Embassy of the Republic of the Sudan3 Cleveland RowSt. JamesSW1A 1DDLondon

Email: info@sudan-embassy.co.uk

Phone: 020 7839 8080

Fax: 020 7839 7560

You can contact them on their page via an electronic message HERE.

Social Media Contact

What happens in social media today can often spill into mainstream news; we must take advantage of it and our effort can often “snowball” when others see it and get involved.

Unfortunately the social media presence of the Sudanese Government are not confirmed but it doesn’t hurt to try.  Send them a tweet.

Here is the twitter account to the Sudanese Embassy in Bahrain.

Here is the twitter account to the Sudanese Embassy in the US.

Here is the twitter account to the Sudanese Embassy in the UK.

2.) Contacting Western Government

Maybe a bit more unconventional but it might be wise to contact western government’s embassy as well for their staff to directly know how we feel about this.

Here is the information to the US government in Sudan:

U.S. Embassy Khartoum
P.O. Box 699
Kilo 10, Soba
Khartoum, Sudan

Switch Board:

  • International: (249)(187)-0-(22000)
  • Within Sudan (187)-0-(22000)

Here is the twitter account to the US Embassy in Sudan.

Here is the information to the UK government in Sudan:

British Embassy
off Sharia Al Baladia
Khartoum East
(PO Box No 801)

Telephone+249 (0)156 775500

Fax+249 (0)156 775501

Here is the information to the Swedish government in Sudan:

House 70, Street 43,
Khartoum 2, Khartoum

Postal address

Embassy of Sweden
P.O. Box 2206

Phone, fax, email:

Tel: +249 187 188 700

Here is the twitter account to the Swedish Embassy in Sudan.

Here is the information to the Irish Consulate in Sudan:

c/o DAL Group HQ
No. 1, 5 East Khartoum II
P.O. Box: 1840

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Greatest Coach


Get The Greatest Coach Ever: Timeless Wisdom and Insights of John Wooden (The Heart of a Coach Series) over at Amazon

This is a book on John Wooden, the legendary coach for UCLA’s basketball team. The book centers on Wooden’s Christian faith and character.  It is written by various people who knew him and/or were influenced by him over the years.  The contributors vary from basket ball players, coaches, pastors, businessmen and athletes from other sports.  The book is set up with a devotional format in which writers share a lesson from their reflection on coach Wooden’s life followed by some questions to stir the readers to examine their own life and walk with God.  I am typically cautious of any discussion about faith and sports since at times it can seem quite cheesy and amount to nothing more than a social religion to provide a motivational positive-thinking speech in the locker room before a game.  Ironically sometimes such “sports religion” can be more man-centered in its outlook rather than being truly God-centered or biblical.  While there were times while I was reading the book that I felt some of the contributors’ points were forced or cheesy or even a bit prideful (“I did this, I did that”), nevertheless I thought this book manage to impart wisdom to the readers concerning character and leadership beyond the realm of sports.  I was happy to see the Gospel even shared in various moments in the book!  There were also good spiritual reflections too especially with Coach Wooden’s priorities of putting God first, then family and then his work.  I was to find the constant theme throughout the book that it’s not about winning—rather it is doing your best—which leads to the spiritual lesson that our life is about spiritual faithfulness to the Lord and not outward success.  Knowing people who personally knew coach Wooden’s life and faith kept me going with the book.  I’m not much of a sports guy myself and I managed to finish this—I imagine those who love sports and Christianity would appreciate this work more than I could have.  I deeply appreciated this book from Wooden’s life as an example of what faith looks like in the workplace.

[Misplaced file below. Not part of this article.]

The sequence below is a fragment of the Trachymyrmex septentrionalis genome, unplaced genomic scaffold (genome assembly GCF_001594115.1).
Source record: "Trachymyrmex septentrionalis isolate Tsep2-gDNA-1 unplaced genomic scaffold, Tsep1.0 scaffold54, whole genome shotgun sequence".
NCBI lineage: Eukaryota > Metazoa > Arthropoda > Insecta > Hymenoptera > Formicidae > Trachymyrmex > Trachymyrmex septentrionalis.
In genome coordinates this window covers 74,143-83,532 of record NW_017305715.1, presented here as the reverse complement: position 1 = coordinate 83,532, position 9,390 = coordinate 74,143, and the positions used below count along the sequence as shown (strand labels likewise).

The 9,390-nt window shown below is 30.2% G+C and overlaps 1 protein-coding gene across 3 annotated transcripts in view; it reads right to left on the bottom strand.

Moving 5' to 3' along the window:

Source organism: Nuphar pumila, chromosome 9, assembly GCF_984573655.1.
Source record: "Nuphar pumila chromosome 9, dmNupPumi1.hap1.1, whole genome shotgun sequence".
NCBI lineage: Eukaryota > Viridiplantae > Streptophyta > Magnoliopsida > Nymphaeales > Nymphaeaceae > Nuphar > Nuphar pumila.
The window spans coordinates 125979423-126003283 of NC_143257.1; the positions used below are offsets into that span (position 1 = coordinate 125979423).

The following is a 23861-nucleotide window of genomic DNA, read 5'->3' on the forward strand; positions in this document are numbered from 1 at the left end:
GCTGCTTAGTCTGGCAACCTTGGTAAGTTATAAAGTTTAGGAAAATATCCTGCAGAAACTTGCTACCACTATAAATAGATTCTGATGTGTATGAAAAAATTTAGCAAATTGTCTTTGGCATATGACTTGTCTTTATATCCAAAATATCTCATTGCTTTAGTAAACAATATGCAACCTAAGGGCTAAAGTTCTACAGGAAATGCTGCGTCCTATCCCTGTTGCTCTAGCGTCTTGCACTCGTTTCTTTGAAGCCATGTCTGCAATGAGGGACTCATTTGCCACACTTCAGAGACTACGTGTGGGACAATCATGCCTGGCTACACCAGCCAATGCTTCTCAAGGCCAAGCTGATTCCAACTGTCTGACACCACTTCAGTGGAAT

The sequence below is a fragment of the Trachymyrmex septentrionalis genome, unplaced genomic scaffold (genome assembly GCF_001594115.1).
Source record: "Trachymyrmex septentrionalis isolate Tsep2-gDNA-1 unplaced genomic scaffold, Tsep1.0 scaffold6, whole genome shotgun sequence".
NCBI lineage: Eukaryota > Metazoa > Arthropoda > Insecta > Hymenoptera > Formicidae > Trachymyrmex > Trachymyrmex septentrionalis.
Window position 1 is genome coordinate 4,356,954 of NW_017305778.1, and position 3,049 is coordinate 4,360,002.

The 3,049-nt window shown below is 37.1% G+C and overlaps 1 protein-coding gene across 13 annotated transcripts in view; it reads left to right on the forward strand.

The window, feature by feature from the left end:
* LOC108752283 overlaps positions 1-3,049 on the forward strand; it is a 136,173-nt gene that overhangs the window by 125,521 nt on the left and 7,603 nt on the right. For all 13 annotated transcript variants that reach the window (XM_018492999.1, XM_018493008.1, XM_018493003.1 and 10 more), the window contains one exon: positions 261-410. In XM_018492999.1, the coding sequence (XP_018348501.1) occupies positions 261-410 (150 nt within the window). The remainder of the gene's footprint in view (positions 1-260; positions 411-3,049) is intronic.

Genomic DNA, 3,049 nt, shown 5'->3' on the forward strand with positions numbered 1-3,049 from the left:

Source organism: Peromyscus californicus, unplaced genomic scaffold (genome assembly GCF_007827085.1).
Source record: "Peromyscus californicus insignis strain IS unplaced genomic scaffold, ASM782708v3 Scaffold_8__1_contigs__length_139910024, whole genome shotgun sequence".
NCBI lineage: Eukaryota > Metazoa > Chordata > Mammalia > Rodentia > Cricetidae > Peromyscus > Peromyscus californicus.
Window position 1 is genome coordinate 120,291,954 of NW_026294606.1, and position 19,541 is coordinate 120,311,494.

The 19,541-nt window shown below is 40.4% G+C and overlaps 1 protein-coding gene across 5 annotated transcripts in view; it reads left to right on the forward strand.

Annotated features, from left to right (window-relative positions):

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John Frame’s teaching has been important in my life, shaping my apologetics and theology especially with his observation of the inter-connection of various perspectives/disciplines/doctrines.  I think he’ definitely contributed in theology and apologetics by developing the ideas of Cornelius Van Til forward.

Ten days ago his Systematic Theology book has been nominated as the book of the Year by World Magazine.  I thought it was appropriate to share with you the full length video below from the President’s Forum Interview with the President of Reformed Theological Seminary Orlando concerning Frame’s Systematic Theology and his life time contribution:


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Here are links related to Presuppositional apologetics gathered from the World Wide Web between June 15th-21st, 2014.

1.)Questions about Apologetics and Worldview: Why Are Christians Always Arguing?

2.) Refuting Belligerent Atheist Peter Boghossian and Combative New Atheists: ‘A Manual for Converting Atheists’

3.) The Teaching of Christianity as a Challenge to Unbelief

4.) Dealing with An Atheist that Won’t Discuss Presuppositional Apologetics


6.) The Vantillian Cow

7.) Vern Poythress’ Rethinking Accommodation in Revelation

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I’m taking a break this Saturday from the series on Jonah in light of a busy week (preached from Wednesday to Sunday each day this week).  So I’m posting this book review of a work that I just finished. Ephesians Boice  

Get Ephesians: An Expositional Commentary over at Amazon